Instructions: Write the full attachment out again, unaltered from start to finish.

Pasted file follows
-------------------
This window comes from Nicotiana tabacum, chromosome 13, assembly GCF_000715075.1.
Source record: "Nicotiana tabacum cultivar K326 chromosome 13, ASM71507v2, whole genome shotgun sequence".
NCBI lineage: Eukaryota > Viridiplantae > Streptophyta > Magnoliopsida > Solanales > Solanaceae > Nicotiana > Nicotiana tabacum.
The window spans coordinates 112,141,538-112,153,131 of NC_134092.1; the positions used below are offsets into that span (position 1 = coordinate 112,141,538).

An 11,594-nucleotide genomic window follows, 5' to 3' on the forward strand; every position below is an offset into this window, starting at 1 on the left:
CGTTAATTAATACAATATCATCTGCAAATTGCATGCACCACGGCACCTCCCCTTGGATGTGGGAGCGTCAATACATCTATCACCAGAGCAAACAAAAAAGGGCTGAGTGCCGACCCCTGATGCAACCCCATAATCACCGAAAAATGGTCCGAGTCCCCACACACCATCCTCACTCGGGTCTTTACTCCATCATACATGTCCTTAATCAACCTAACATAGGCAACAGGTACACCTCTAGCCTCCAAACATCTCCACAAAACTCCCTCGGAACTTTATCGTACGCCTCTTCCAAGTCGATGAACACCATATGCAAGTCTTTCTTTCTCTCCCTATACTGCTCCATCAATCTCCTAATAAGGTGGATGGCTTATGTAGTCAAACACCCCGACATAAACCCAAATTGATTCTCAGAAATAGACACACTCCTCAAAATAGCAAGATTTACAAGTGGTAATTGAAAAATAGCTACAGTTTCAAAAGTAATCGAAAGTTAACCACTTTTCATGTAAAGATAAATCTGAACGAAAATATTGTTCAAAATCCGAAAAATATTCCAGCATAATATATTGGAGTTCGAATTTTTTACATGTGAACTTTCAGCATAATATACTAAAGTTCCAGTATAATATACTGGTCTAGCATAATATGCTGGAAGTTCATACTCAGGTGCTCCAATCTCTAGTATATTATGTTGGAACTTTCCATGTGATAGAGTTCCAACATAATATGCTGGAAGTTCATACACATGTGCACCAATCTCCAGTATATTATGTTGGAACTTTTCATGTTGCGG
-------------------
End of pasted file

This window comes from Nicotiana tabacum, chromosome 13, assembly GCF_000715075.1.
Source record: "Nicotiana tabacum cultivar K326 chromosome 13, ASM71507v2, whole genome shotgun sequence".
NCBI lineage: Eukaryota > Viridiplantae > Streptophyta > Magnoliopsida > Solanales > Solanaceae > Nicotiana > Nicotiana tabacum.
The window spans coordinates 112,141,538-112,153,131 of NC_134092.1; the positions used below are offsets into that span (position 1 = coordinate 112,141,538).

An 11,594-nucleotide genomic window follows, 5' to 3' on the forward strand; every position below is an offset into this window, starting at 1 on the left:
CGTTAATTAATACAATATCATCTGCAAATTGCATGCACCACGGCACCTCCCCTTGGATGTGGGAGCGTCAATACATCTATCACCAGAGCAAACAAAAAAGGGCTGAGTGCCGACCCCTGATGCAACCCCATAATCACCGAAAAATGGTCCGAGTCCCCACACACCATCCTCACTCGGGTCTTTACTCCATCATACATGTCCTTAATCAACCTAACATAGGCAACAGGTACACCTCTAGCCTCCAAACATCTCCACAAAACTCCCTCGGAACTTTATCGTACGCCTCTTCCAAGTCGATGAACACCATATGCAAGTCTTTCTTTCTCTCCCTATACTGCTCCATCAATCTCCTAATAAGGTGGATGGCTTATGTAGTCAAACACCCCGACATAAACCCAAATTGATTCTCAGAAATAGACACACTCCTCAAAATAGCAAGATTTACAAGTGGTAATTGAAAAATAGCTACAGTTTCAAAAGTAATCGAAAGTTAACCACTTTTCATGTAAAGATAAATCTGAACGAAAATATTGTTCAAAATCCGAAAAATATTCCAGCATAATATATTGGAGTTCGAATTTTTTACATGTGAACTTTCAGCATAATATACTAAAGTTCCAGTATAATATACTGGTCTAGCATAATATGCTGGAAGTTCATACTCAGGTGCTCCAATCTCTAGTATATTATGTTGGAACTTTCCATGTGATAGAGTTCCAACATAATATGCTGGAAGTTCATACACATGTGCACCAATCTCCAGTATATTATGTTGGAACTTTTCATGTTGCGG